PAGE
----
Why the ANZ and WBC share prices are firming up

Posted: 2 July 2021 1:45 pm
News
ANZ-WBC-Shares_1800x1000_Finder

Shares in the major banks have jumped 40-50% in the last 12 months.

Shares in Australia's Big Four banks are among the most traded on the ASX boards on Friday. ANZ (ASX: ANZ) shares were trading 0.8% higher at $28.23, while Commonwealth Bank (ASX: CBA), Westpac (ASX: WBC) and National Australia Bank (ASX: NAB) were up around 0.5% each as of midday.

Why investors are cheering the bank stocks

Much of the improved investor sentiment in the big bank stocks is likely linked to a key piece of data.

Corelogic data on Thursday showed Australian residential property prices rose 13.5% in the year to June 2021, their fastest annual rate since 2004. Over the year, house prices rose 15.6%, while units recorded a 6.8% increase.

The gains were largely driven by continued low mortgage rates, accumulated savings through the COVID-19 restrictions and low housing stock but are particularly good news for banks.

That is because the Big Four banks have the largest exposure to the booming housing market.

Home prices have continued to climb in major cities like Sydney, Melbourne and Brisbane spurring lending, allowing the 4 big banks to reverse nearly $1 billion in bad debt provisions, and boosting their half-year profits and dividends.

Improving economy

Meanwhile, the banks are also set to benefit from a continuing rebound in the Australian economy.

Separate data out on Thursday showed manufacturing is expanding at its fastest pace in almost 3 decades, while job vacancies are at a record, which points to more employment gains ahead. Australia's trade surplus also widened to $9.68 billion in May.

The Australian Industry Group performance of manufacturing index rose to 63.2 in June, the highest monthly result since the index commenced in 1992.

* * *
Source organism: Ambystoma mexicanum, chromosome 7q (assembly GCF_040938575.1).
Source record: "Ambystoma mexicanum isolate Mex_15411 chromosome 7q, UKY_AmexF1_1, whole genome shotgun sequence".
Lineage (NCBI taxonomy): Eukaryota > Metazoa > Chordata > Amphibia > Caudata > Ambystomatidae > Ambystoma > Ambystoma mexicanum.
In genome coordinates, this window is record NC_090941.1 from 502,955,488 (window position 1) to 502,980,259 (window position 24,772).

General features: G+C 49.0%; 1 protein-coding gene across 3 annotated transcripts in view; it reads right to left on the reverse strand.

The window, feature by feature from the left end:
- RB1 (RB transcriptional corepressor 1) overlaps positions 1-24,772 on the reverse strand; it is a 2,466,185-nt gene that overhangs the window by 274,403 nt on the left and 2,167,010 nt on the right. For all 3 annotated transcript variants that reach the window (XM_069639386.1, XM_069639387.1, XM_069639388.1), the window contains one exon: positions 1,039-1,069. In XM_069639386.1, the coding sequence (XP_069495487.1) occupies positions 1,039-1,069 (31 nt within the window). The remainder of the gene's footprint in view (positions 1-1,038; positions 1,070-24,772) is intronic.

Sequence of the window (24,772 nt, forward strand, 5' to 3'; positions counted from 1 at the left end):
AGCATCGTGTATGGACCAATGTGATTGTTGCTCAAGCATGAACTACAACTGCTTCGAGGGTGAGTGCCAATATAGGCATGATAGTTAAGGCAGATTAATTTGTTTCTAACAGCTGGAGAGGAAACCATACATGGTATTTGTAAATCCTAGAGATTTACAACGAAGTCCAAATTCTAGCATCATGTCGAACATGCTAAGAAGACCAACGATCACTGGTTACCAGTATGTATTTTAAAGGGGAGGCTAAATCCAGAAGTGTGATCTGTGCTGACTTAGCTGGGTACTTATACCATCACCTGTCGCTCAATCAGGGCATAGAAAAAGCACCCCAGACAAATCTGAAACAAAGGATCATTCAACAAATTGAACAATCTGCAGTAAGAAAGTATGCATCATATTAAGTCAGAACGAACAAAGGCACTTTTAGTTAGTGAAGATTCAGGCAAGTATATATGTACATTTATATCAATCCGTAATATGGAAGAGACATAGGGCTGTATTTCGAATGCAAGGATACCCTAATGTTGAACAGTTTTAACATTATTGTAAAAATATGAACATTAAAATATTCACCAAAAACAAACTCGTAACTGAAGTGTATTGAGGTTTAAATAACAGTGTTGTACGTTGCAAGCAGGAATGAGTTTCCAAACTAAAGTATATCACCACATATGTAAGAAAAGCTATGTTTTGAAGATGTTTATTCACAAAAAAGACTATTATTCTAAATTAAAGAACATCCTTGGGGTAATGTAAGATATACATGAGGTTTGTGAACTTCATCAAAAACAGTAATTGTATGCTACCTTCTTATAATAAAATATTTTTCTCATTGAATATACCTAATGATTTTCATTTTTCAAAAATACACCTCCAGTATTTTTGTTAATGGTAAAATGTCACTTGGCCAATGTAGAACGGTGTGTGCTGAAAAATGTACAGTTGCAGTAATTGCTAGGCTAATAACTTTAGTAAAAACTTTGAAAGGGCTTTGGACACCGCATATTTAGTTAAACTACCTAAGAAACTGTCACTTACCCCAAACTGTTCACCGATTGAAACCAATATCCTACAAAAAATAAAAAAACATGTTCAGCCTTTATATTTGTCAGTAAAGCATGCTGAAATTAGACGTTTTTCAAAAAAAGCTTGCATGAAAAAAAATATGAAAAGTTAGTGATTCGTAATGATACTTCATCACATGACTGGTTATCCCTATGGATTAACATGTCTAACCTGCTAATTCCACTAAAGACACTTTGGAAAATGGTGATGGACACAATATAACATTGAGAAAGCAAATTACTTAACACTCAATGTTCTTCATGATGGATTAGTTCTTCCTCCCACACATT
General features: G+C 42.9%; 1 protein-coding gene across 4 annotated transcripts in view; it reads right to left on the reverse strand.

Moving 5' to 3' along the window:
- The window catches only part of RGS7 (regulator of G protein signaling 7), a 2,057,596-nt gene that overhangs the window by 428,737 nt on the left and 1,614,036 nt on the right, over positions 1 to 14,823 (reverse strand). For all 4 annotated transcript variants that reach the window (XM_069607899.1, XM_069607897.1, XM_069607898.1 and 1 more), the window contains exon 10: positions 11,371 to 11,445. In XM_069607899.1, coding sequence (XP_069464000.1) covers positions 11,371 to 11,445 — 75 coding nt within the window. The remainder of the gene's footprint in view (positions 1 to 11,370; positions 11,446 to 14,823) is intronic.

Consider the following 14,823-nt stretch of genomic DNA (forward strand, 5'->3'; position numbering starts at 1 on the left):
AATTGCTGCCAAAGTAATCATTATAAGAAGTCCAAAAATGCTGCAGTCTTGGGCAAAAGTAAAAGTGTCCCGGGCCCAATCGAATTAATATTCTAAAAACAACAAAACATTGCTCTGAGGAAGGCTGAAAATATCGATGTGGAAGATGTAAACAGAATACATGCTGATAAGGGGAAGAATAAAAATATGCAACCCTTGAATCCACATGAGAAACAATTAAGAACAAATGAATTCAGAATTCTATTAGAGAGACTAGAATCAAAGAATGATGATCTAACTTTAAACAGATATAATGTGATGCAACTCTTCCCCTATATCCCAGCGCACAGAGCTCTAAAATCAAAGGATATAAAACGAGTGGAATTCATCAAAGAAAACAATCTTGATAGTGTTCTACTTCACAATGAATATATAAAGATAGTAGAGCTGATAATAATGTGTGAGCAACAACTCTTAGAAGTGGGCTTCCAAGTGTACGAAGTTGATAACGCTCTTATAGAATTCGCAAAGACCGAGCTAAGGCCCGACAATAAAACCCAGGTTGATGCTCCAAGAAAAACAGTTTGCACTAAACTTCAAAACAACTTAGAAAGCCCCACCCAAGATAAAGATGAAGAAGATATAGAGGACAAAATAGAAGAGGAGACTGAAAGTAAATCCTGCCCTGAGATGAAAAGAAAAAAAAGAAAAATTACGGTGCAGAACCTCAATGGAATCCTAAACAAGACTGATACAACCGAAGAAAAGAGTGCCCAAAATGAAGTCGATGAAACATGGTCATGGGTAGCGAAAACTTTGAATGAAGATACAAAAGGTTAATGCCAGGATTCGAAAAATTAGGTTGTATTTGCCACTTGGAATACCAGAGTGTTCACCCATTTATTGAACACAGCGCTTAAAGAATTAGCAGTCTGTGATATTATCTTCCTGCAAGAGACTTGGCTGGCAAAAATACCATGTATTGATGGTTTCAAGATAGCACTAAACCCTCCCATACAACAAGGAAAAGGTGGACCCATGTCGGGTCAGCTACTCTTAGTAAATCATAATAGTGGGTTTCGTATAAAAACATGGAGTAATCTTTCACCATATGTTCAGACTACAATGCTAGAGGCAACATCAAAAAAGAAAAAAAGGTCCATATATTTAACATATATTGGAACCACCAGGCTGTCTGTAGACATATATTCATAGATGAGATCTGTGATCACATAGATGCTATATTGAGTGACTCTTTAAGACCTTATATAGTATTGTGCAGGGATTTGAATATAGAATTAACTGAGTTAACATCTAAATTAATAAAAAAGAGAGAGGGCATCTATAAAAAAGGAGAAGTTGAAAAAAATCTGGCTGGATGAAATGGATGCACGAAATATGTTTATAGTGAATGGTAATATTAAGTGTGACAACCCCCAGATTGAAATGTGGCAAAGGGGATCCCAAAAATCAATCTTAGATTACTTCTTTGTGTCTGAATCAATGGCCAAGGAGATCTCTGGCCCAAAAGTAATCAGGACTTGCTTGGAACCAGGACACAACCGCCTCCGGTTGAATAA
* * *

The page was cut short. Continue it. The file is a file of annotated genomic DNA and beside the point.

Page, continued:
Australian Bureau of Statistics figures also show a 23% rise in job vacancies for the May quarter, taking them 57% higher than their pre-COVID-19 level.

Analysts believe the performance of the major lenders is directly linked to the improving domestic economy, which should prop up lending in the key business and housing segments.

That has already helped bank shares post returns of 40-50% over the last 12 months, but clearly investors are counting on more gains.

Considering buying ANZ or WBC shares?

If you are keen to buy shares in any of the Big Four banks, you should consider investing through an online share trading platform.

Not all platforms offer the same list of stocks. Some trading platforms offer US stocks only, so make sure to select a platform that offers ASX-listed stocks.

Choose from the dozens available for Australian investors. Compare the features and fees from the plethora of trading platforms available for Australian investors.

Looking for a low-cost online broker to invest in the stock market? Compare share trading platforms to start investing in stocks and ETFs.

Disclaimer: This information should not be interpreted as an endorsement of futures, stocks, ETFs, CFDs, options or any specific provider, service or offering. It should not be relied upon as investment advice or construed as providing recommendations of any kind. Futures, stocks, ETFs and options trading involves substantial risk of loss and therefore are not appropriate for all investors. Trading CFDs and forex on leverage comes with a higher risk of losing money rapidly. Past performance is not an indication of future results. Consider your own circumstances, and obtain your own advice, before making any trades.

Get more from Finder

Ask an Expert

You are about to post a question on finder.com.au:

  • Do not enter personal information (eg. surname, phone number, bank details) as your question will be made public
  • finder.com.au is a financial comparison and information service, not a bank or product provider
  • We cannot provide you with personal advice or recommendations
  • Your answer might already be waiting – check previous questions below to see if yours has already been asked

Finder only provides general advice and factual information, so consider your own circumstances, or seek advice before you decide to act on our content. By submitting a question, you're accepting our Terms of Use, Disclaimer & Privacy Policy and Privacy & Cookies Policy.
Go to site